People and Personalities: Tips for Navigating Workplace Relationships


by Gregg Gregory
December 1, 2016

It was 5:30 p.m. on a Thursday afternoon, and David was getting ready to pack up and head home to spend time with his family. With the recent roll-out of the new software platform, it had been a long few weeks and he had not been able to see his daughter’s last soccer game, where she scored the winning goal, because he was working until almost 10:00 pm.

Just as David was ready to walk out the door, Shawn, the IT manager, screamed. David went to see what the problem was, and Shawn went on and on about how much of the team had left and there was still work to do. He ordered David to call back three regional offices and make sure things were operating correctly. Speaking softly and at a slower pace, David said to Shawn, “I am supposed to…” Suddenly Shawn stopped him abruptly and said “I don’t care, this has to be done tonight and the reports have to be on the VP’s desk first thing in the morning. GET IT DONE!”

Quietly, David went back to his cubicle and sent his wife a text saying that Shawn gave him a last minute task and he would be home as quickly as he could.  David finished up the last of the reports just after 7:45 p.m., emailed them to Shawn and the VP, and then headed out of the office. On his way out he stopped by to say goodbye to Shawn. Shawn just waived his hands as if to say leave him alone. David got home just in time to spend a few minutes with Kylie and Erik before they went to bed. Six weeks later, David resigned.

Has this ever happened to you? I don’t mean having to stay late to finish up a project, we have all done that, and we will do it again in the future. I mean, have you had a boss (or even a colleague) basically scream or bark orders at you?

A friend of mine was once working with a placement agency looking for a new position. Her advisor asked, “How do you feel about working for a loud, obnoxious boss? The pay is about 15–20 percent higher than industry average. You can consider that battle pay.”  Needless to say, my friend said “No thanks” to going on that interview.

In my workshops, the biggest challenge participants share is coping with differing personalities. In fact, one of the top reasons that people leave an organization is because of personality differences. These differences can be with a manager or a colleague.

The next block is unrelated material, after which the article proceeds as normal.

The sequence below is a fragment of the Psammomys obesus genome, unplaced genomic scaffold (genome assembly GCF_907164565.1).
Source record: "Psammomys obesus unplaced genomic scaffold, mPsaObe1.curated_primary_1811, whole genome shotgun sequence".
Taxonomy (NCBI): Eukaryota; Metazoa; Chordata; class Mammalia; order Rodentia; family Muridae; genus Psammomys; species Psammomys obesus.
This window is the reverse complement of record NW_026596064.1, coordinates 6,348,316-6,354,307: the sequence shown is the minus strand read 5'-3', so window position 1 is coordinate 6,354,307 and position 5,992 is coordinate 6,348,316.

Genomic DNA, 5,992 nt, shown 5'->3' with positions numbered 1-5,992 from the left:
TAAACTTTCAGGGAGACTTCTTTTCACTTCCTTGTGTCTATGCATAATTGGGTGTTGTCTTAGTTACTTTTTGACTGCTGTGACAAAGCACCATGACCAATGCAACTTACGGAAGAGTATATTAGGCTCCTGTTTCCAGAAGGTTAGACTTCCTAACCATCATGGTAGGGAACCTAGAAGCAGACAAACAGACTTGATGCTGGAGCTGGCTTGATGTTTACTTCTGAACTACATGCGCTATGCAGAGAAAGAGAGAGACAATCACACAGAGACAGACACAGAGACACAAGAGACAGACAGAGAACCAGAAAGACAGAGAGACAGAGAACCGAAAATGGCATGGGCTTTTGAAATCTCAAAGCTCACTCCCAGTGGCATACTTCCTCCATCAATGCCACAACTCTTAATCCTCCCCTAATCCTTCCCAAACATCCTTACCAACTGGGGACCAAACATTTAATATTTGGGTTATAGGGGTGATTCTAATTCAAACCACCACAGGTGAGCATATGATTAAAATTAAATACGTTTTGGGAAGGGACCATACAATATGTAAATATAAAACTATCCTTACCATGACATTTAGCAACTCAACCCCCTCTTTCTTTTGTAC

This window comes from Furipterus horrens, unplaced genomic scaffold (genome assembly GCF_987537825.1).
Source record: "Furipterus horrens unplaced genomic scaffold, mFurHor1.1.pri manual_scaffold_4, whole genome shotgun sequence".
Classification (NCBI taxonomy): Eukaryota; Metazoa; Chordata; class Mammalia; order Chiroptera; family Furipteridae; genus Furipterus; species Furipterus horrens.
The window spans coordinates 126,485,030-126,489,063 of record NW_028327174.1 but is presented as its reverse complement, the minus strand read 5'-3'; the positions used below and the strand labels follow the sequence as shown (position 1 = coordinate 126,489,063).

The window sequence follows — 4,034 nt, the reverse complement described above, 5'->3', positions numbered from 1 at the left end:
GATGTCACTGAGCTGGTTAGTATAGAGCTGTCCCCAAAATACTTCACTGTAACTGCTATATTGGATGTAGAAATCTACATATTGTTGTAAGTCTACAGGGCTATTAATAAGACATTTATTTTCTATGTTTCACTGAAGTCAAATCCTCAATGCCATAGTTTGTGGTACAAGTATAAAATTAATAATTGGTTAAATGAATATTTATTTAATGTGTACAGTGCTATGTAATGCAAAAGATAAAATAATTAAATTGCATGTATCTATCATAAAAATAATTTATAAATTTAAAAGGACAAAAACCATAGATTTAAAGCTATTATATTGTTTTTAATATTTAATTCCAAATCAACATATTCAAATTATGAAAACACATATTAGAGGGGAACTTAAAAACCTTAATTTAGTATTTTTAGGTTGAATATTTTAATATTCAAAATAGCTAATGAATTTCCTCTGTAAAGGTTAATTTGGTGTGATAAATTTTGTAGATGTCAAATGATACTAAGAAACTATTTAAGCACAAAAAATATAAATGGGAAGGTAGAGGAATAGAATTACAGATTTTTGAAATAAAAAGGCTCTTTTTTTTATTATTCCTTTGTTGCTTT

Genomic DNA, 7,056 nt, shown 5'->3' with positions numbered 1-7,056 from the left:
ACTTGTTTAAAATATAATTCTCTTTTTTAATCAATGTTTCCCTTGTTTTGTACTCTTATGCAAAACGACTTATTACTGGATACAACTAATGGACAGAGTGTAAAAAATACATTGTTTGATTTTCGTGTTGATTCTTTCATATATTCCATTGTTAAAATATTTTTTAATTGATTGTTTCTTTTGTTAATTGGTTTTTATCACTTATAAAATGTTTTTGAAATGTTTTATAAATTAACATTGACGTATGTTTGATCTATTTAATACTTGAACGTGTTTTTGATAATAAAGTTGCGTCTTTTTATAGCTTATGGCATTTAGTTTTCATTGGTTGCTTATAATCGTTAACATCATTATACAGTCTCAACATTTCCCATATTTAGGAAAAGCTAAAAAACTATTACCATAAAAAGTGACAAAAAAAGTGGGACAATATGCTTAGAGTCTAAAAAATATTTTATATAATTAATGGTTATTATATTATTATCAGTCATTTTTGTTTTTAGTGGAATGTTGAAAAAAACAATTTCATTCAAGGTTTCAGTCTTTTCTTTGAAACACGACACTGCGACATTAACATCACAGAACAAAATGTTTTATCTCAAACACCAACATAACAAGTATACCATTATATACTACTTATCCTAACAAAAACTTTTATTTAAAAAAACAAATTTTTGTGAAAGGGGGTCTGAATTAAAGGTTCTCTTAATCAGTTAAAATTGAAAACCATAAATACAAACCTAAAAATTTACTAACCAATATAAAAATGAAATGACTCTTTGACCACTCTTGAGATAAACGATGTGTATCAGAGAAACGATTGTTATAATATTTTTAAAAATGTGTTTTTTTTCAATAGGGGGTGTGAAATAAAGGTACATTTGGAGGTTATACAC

One of the top reasons that people leave an organization is because of personality differences.
Tweet: One of the top reasons that people leave an organization is because of personality differences. @TeamsRock @ThinkHDI

In this extreme case, it is pretty easy to see how Shawn could have handled the situation better. The challenge is that, too often, the tension is not obvious and can build over a period of time.

There are two easy barometers you can use to measure and determine how you need to adapt to others and be much more successful in your communication. This works for every level within an organization. In fact, it is one of the simplest tools you can use on the service desk when a call comes in.

These two barometers are:

  • Faster Paced Versus Slower Paced
  • Task Based Versus Socially Based

people personalities

As you learn more about the person you are communicating with, you will want to adapt more to their style. For example, if the person you are working with is:

  • Faster Paced and Tasked Based. You want to be more direct and to the point. Very little idle chit chat.
  • Faster Paced and Socially Based. You want to begin the conversation with something that is of interest to them before getting to the point. Be sure to have fun and engage them in the conversation.
  • Slower Paced and Socially Based. You want to learn more about them. Engage them by asking questions, and allow them time to think and process.
  • Slower Paced and Tasked Based. You need to have all of your facts in place and know your details. Little conversation and focus on the task at hand

Shawn, who is a very fast-paced and task-based manager did not recognize that David was slower paced and socially based. Had Shawn followed this model, he would have adapted his communication style and David would likely not have resigned. Remember, David did not resign over the work; he resigned because of how he was treated.

When you take the time to understand the different styles on your team, whether they are subordinates, colleagues, supervisors, or customers, you build trust and gain respect, which in turn, increases productivity, cohesion, and team morale. This simple act can be the most effective communication tool in your tool box.


With more than 1,500 keynotes, breakout sessions, and training workshops under his belt, Gregg Gregory is the teambuilding mastermind America needs today. A Certified Speaking Professional (CSP) with more than 25 years working at all levels within in corporate America, Gregg’s experience goes beyond expectations. His expertise and articles have appeared in hundreds of business and trade publications, including SellingPower.com and Boardroom Magazine, as well as appearing on Blog Talk Radio. Follow Gregg and Teams Rock on Twitter @TeamsRock and on Facebook and LinkedIn .


Tag(s): communications skills, employee satisfaction, people, support center, supportworld, workforce enablement

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